21 Grams is a family-orientated, neighbourhood cafe and bistro that serves up classic yet playful examples of Balkan food. Named 21 Grams because 21 degrees is the latitude of the Balkan Peninsula, this restaurant channels the Balkans in every aspect of its dining experience. Including a restaurant, a bakery and a coffee shop, this venue is a food and drink triple threat, open throughout the day and even late into the evening on weekends.
As an ode to the Balkans, there is freshly made bread and pastries baked on site every day. The native bakers produce a range of signature bread like bohemian rolls and fluffy pastries with inventive fillings. These go perfect with a cup of coffee - but this isn't any, old coffee; 21 Grams offers fine speciality coffees with complex flavours from around the world.
Wholesome and familiar is the best way to describe the restaurants take on Balkan cuisine. Producing soul food from family recipes handed down over the generations, the menu honours traditiona dn the melting pot culture of the Peninsula.
The menu features a wide range of small plates that are perfect for sharing. All of the dishes feature fine, seasonal produce that is mainly locally-sourced; bringing a sense of sustainablity to the table. Highlights include the hummus of the day, grilled chilli peppers and zucchini fritters. If you're feeling adventurous, why not opt for the pickled sardines with homemade buhtla bread or the pljukanci (hand-rolled pasta with cherry tomato sauce and homemade cheese).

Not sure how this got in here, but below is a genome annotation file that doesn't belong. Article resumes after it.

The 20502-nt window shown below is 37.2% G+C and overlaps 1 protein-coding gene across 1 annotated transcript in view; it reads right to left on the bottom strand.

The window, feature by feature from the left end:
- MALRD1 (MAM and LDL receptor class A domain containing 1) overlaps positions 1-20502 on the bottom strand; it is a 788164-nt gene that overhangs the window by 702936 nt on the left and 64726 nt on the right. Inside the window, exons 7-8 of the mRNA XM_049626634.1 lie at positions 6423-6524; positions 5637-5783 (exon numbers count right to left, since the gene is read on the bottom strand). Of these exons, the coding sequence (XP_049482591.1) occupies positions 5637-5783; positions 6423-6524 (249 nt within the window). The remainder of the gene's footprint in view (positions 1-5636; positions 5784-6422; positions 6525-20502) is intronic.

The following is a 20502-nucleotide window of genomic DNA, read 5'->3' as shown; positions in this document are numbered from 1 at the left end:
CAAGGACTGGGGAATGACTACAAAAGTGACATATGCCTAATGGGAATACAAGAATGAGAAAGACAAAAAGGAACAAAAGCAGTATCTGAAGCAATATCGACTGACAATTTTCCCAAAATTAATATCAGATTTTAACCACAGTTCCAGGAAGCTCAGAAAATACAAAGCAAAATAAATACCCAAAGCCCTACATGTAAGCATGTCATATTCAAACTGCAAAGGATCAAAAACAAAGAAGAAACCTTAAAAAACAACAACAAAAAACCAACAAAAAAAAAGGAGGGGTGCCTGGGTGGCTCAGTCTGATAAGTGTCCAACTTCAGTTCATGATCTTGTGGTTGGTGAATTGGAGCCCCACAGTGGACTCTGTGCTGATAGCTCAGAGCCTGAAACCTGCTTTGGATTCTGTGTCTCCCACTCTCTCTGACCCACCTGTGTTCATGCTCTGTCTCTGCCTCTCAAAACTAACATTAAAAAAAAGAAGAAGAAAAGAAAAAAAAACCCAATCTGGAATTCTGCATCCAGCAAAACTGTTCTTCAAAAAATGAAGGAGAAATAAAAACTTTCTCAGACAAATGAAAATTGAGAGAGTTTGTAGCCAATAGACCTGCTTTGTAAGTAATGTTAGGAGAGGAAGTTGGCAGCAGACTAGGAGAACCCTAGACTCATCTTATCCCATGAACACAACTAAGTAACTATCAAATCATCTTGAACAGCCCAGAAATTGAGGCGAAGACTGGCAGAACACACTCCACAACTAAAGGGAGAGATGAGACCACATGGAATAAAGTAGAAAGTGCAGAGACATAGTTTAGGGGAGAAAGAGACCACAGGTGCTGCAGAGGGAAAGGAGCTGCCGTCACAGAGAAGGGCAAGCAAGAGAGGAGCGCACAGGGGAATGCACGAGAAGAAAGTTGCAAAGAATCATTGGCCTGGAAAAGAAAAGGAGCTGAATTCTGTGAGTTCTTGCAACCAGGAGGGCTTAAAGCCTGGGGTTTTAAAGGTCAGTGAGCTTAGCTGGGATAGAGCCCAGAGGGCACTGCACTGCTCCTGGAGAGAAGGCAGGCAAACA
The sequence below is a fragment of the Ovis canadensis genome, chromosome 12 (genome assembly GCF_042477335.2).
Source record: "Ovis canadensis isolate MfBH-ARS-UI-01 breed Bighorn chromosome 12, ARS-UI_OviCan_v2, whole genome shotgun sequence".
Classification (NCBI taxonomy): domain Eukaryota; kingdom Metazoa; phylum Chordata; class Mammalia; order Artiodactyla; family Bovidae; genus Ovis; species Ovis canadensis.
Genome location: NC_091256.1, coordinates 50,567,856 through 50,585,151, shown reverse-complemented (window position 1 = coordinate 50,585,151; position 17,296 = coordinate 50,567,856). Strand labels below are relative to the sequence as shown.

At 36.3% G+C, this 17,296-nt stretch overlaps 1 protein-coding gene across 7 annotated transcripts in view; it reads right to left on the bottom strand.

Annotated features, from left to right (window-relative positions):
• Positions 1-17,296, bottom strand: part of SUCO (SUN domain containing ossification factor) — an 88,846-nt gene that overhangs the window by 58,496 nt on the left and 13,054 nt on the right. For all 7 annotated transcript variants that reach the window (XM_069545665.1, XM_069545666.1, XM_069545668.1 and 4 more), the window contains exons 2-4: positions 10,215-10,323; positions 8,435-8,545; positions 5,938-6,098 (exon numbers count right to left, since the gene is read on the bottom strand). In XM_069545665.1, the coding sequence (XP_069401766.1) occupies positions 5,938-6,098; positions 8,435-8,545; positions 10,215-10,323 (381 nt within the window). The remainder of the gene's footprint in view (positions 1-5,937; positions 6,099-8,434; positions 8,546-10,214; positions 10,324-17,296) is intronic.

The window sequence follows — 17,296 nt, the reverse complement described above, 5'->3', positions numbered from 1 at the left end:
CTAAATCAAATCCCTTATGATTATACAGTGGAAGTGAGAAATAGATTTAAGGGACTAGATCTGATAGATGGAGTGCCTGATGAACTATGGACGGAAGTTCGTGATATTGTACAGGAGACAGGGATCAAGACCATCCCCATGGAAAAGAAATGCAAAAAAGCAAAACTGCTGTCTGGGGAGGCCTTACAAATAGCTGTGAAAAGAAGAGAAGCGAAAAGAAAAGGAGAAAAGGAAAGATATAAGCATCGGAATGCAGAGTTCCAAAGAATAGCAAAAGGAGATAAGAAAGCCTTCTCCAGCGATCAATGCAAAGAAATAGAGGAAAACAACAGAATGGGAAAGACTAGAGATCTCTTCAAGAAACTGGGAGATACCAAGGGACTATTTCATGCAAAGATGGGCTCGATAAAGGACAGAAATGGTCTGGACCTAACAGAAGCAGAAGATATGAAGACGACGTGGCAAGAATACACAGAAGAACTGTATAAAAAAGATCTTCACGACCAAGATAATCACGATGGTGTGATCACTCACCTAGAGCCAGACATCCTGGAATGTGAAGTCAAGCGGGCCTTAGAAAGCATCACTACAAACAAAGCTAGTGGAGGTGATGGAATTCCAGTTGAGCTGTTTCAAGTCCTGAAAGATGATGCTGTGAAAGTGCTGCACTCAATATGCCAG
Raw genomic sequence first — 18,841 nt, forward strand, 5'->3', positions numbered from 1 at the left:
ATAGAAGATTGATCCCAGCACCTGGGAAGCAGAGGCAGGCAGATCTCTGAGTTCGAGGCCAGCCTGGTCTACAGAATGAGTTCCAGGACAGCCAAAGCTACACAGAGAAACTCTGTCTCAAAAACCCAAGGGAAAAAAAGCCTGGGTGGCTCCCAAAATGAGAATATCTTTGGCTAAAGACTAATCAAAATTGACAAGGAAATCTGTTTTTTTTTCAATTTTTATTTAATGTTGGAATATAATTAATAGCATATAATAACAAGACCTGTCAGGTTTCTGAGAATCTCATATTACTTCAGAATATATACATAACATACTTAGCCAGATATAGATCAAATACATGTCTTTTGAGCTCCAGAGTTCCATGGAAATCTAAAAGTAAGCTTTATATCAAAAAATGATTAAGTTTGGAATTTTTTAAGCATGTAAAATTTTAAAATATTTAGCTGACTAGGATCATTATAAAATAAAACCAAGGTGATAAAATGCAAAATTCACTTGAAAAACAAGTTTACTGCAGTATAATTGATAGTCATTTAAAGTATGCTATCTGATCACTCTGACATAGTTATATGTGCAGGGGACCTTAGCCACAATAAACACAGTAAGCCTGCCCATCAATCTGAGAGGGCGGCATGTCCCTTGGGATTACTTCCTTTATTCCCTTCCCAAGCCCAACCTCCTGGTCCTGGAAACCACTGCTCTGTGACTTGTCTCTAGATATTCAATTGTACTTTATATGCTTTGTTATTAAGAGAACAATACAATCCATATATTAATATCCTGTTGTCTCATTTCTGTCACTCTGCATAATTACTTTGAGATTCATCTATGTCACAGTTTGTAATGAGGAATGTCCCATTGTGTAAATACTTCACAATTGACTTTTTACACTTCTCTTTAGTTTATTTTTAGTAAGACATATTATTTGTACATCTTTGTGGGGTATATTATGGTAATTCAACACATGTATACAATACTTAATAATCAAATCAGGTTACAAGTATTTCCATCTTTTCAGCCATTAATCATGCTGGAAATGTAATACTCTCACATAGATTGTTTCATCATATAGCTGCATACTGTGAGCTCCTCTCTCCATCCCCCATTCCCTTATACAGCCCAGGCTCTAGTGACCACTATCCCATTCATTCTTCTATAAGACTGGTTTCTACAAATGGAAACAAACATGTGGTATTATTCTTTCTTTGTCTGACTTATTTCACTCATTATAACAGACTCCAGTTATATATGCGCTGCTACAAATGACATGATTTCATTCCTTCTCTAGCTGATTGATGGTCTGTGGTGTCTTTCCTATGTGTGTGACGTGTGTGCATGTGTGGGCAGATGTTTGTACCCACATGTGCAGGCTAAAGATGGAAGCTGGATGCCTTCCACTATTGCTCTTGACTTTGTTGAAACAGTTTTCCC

The main event of Balkan soulfood offers up familiar flavours with a Balkan twist. The barley and mushroom risotto has a kashkaval cheese along with an onion ash and truffle oil, while Wagyu beef has had a makeover into the classic Balkan dish, pljeskavica (a wagyu beef patty stuffed with beef bacon and cheese).
Pair this introduction to Balkan cuisine with one of the homemade house sodas or the hibiscus, apple and strawberry ice tea.